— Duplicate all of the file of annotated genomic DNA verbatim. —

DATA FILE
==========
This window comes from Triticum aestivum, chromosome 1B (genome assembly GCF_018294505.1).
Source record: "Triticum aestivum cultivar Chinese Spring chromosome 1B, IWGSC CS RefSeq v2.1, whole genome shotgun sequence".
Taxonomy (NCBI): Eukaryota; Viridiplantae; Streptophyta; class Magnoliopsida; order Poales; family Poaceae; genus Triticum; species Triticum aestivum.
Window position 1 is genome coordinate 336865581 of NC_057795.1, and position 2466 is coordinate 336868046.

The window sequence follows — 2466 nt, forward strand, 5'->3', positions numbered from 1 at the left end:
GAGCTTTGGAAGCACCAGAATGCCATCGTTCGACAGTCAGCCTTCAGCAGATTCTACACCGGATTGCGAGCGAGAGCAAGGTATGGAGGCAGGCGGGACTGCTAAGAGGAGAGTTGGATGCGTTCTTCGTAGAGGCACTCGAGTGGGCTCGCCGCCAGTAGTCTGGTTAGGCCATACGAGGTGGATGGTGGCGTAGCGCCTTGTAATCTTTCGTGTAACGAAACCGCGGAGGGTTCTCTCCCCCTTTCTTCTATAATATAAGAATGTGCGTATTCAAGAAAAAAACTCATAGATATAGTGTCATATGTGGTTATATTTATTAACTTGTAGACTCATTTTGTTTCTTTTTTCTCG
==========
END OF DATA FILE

This window comes from Triticum aestivum, chromosome 1B (genome assembly GCF_018294505.1).
Source record: "Triticum aestivum cultivar Chinese Spring chromosome 1B, IWGSC CS RefSeq v2.1, whole genome shotgun sequence".
Taxonomy (NCBI): Eukaryota; Viridiplantae; Streptophyta; class Magnoliopsida; order Poales; family Poaceae; genus Triticum; species Triticum aestivum.
Window position 1 is genome coordinate 336865581 of NC_057795.1, and position 2466 is coordinate 336868046.

The window sequence follows — 2466 nt, forward strand, 5'->3', positions numbered from 1 at the left end:
GAGCTTTGGAAGCACCAGAATGCCATCGTTCGACAGTCAGCCTTCAGCAGATTCTACACCGGATTGCGAGCGAGAGCAAGGTATGGAGGCAGGCGGGACTGCTAAGAGGAGAGTTGGATGCGTTCTTCGTAGAGGCACTCGAGTGGGCTCGCCGCCAGTAGTCTGGTTAGGCCATACGAGGTGGATGGTGGCGTAGCGCCTTGTAATCTTTCGTGTAACGAAACCGCGGAGGGTTCTCTCCCCCTTTCTTCTATAATATAAGAATGTGCGTATTCAAGAAAAAAACTCATAGATATAGTGTCATATGTGGTTATATTTATTAACTTGTAGACTCATTTTGTTTCTTTTTTCTCG